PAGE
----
LS : National Archives; attested copy: National Archives; copy: Harvard University Library; copy and transcript: National Archives Since our last of Nov. 30, a Copy of which is herewith sent you, we received your Dispatches of Oct. 6. from York Town. They came to us by a Packet from Boston, which brought the great News of Burgoynes Defeat and Surrender, News that apparently occasion’d as much...
AL (draft): Massachusetts Historical Society; two copies: National Archives <Passy, July 29, 1778: We have received your letter of May 28 by Captain Reed [Read]. We rejoice at the arrival of even 49 hogsheads of tobacco, but wish for more. As we are under contract with the farmers general to furnish 5,000 hogsheads, for which we have already received a million livres, we have consigned this...
AL (draft): Library of Congress The interest which the public has in the vessel you command makes us regard her as a continental Ship of war. Mr. Hodge and Mr. Ross have therefore no right to direct or controul you. Neither had Mr. Deane alone any right to dispose of the vessel; nor of the produce of the prizes you made, as Monsr. Lagonere informs us he has done. You will give us an account...
Copies: Massachusetts Historical Society, National Archives; incomplete copy: National Archives; fragment of ALS : Musée de Blérancourt We have received a Complaint from the remaining Part of your Officers and Crew, of an unfair distribution of Prize Money by Mr. Hodge. To prevent any Such Complaints in future, We desire that you will put your Prizes into the Hands of Messieurs Gardoqui at...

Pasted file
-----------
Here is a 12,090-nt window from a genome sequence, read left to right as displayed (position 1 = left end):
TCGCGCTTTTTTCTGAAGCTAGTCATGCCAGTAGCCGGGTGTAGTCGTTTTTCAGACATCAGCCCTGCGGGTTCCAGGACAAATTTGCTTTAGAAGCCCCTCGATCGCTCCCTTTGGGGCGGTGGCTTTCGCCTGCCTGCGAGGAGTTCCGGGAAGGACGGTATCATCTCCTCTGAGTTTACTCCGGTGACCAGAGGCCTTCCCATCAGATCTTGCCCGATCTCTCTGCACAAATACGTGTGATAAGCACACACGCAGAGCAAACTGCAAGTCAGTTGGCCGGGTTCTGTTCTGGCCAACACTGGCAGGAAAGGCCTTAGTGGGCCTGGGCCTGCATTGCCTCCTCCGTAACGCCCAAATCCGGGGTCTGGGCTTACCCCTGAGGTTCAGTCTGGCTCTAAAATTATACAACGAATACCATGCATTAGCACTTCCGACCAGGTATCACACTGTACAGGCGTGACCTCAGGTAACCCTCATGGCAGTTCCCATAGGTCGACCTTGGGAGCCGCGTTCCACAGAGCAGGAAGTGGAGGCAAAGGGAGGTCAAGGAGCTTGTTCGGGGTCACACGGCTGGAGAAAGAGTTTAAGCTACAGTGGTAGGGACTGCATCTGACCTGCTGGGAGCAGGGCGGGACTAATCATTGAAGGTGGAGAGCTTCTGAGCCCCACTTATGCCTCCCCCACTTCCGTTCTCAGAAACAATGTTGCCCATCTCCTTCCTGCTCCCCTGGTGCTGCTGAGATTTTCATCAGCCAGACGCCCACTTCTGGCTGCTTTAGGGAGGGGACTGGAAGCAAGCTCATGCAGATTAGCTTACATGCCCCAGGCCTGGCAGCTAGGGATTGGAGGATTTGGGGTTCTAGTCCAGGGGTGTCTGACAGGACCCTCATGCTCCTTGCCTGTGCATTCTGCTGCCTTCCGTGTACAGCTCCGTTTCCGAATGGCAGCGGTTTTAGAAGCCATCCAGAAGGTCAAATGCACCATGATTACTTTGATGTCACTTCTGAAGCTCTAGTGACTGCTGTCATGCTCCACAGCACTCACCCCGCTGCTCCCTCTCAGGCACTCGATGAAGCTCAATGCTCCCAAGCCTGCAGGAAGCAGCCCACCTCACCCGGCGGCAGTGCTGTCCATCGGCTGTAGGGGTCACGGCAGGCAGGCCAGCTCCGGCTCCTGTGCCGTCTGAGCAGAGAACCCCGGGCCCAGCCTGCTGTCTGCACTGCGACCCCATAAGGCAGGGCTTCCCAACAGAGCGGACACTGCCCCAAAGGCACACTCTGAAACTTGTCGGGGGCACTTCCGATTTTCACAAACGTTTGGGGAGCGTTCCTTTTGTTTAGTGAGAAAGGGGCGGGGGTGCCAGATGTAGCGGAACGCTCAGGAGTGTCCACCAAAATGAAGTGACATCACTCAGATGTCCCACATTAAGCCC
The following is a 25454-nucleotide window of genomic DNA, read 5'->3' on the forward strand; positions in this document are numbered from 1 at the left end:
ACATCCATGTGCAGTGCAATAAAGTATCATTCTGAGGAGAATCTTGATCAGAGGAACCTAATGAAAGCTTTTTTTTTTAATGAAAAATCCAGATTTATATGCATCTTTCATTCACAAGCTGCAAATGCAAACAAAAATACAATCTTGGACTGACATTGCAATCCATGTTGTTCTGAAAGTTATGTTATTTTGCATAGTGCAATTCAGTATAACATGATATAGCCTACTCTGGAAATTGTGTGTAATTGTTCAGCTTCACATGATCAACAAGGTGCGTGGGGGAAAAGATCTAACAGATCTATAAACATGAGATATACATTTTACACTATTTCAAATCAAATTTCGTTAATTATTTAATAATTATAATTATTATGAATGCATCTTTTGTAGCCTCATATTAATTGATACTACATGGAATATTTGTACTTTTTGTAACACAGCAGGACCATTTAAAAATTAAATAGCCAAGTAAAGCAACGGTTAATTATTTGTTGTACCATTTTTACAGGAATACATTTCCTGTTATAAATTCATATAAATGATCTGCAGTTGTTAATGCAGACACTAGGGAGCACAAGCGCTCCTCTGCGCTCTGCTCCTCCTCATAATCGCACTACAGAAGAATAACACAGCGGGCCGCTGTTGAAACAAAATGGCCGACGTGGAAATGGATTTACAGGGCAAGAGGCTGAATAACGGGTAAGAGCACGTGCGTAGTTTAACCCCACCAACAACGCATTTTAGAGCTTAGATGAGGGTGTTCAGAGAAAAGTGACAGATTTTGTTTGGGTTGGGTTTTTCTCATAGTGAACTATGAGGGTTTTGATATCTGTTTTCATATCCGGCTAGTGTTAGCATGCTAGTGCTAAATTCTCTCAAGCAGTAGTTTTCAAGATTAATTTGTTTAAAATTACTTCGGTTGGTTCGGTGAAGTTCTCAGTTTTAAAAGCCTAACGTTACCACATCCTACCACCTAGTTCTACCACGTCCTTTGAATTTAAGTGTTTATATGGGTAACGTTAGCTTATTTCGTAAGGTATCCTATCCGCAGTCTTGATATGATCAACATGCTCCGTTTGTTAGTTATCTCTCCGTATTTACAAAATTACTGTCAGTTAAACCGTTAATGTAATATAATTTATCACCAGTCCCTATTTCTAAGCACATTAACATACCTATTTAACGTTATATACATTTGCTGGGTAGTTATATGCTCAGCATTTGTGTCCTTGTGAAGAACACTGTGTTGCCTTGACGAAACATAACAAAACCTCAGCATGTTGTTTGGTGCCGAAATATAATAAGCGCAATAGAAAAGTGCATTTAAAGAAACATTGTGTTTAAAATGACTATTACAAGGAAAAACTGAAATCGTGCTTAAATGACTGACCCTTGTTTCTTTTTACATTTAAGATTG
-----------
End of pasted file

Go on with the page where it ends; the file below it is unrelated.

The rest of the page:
Copy: Connecticut Historical Society We have to thank you for the Account you gave us of Capt. Johnson’s Escape and should have acknowledged the same sooner but were in hopes it would have been confirmed by his Arrival, but unhappily your Intelligence was premature and he unhappily remains still a prisoner. In Behalf of Doctr. Franklin and Self I am with much respect Your most Obedient and...
AL (draft): Massachusetts Historical Society; copies: Library of Congress, National Archives (two) We have written Instructions to Mr J. D. Schweighauser of Nantes to dispose of the Cargo of the Brig Morris Captain Gunnison, and to settle with you any demand you may have for Disbursements &c on her Account. We are &c In JA ’s hand.